Q: How long does it takes to open an estate and much does it cost?
My ex husband is still half owner of my condo but he's been dead over 7 years ago and we're divorced 10 years ago. I was about to sell my condo but there is a liens that attached to the property that I'm not aware. It's not my liens but for my ex husband. please advice
A: I'm assuming that you held the property with your ex as tenants in common, so that his heirs are entitled to half of the house after payment of his liens. I'm further assuming that you are not a beneficiary of his Will. Administration could get quite complicated and difficult to predict, especially if you cannot locate his lawful heirs. The good news is that the legal fees will be paid from his estate, namely his half of the house, and the fees in Maryland are generally limited to a bit over 3% provided there is no litigation or other efforts beyond administration. Sale of the property often increases that, but it is paid from his half. The bad news is that if his estate is not large enough to support a fee that covers the level of effort, it may be difficult to find a lawyer willing to accept the case and pursue it diligently. The good news is that, once the heirs are located and agree to the petition for probate, you don't have to wait for the probate claims period to close before selling the condo. Further, if you cannot locate an heir, such as a child you had together or one of your former in-laws, you might be able to file the estate as a creditor. Ending on the bad news, you won't be able to distribute his share until the claims period has passed and the accountings are done, and that can often be over a year.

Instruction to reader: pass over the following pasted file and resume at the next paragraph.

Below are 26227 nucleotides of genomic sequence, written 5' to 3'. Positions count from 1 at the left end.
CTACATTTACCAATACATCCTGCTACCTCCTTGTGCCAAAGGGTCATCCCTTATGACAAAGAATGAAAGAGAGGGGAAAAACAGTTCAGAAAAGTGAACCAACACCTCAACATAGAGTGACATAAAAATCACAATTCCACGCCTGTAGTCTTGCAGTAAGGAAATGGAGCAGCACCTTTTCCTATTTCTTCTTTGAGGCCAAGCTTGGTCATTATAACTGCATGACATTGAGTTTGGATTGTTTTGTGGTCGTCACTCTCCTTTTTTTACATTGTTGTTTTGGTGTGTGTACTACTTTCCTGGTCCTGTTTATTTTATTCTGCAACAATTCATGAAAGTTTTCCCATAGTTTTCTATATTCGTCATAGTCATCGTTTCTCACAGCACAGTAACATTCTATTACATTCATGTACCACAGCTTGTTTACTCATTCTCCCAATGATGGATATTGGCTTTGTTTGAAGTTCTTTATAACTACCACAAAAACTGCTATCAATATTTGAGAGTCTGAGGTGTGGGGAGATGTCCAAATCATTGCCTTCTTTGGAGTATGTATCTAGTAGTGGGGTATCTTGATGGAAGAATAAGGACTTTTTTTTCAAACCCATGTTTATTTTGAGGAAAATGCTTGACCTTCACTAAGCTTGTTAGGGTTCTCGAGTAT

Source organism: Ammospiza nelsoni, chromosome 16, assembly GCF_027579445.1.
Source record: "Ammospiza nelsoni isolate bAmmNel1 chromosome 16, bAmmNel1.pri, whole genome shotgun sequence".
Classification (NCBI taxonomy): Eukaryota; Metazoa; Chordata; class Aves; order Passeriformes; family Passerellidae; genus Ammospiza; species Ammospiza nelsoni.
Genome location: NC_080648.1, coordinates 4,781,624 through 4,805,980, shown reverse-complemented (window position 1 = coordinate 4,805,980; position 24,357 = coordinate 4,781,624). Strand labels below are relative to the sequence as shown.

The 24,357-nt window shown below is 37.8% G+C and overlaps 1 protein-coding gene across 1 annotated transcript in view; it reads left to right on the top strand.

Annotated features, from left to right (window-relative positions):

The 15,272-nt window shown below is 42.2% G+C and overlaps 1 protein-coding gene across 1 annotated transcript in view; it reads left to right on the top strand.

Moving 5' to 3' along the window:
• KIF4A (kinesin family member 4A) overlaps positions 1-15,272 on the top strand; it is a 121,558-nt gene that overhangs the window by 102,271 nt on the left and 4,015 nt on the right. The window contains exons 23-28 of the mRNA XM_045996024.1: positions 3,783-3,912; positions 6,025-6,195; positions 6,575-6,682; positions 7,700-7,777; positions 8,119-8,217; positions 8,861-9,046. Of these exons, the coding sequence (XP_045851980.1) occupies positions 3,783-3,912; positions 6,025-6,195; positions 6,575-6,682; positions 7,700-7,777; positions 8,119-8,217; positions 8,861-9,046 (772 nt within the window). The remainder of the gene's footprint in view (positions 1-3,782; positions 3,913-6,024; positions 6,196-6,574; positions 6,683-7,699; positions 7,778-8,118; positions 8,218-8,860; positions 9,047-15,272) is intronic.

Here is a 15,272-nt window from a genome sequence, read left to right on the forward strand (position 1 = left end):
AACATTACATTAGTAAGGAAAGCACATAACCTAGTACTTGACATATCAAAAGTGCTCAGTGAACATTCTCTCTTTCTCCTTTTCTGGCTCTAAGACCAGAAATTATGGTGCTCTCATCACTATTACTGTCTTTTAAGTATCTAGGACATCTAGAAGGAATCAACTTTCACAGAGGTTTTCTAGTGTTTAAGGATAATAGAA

A: It only takes a few days to open an estate assuming no one contests the Personal Representative who files to open the estate. The law gives an order of Priority for people to serve as Personal Representative and if other people have higher priority (for example, children) it may be wise to get their consent or ask one of them to serve.
While it may take awhile for an estate to resolve (6 months at a minimum) a Personal Representative does not need to wait to sell property if they are selling it for market value. They may need to hold sale proceeds in an estate account and wait to disburse to heirs though. As another attorney alluded to, there are costs associated with probate. The Personal Representative may need to post bond, publish in the newspaper, etc.
How liens of a deceased person impact the sale of property they jointly owned will depend on the type of liens. Generally speaking any liens against a house must be paid at or before settlement.
While not legal advice, I hope that this general information helps. You're encouraged to sit down with an attorney to go over how to handle the particular estate you need to deal with.
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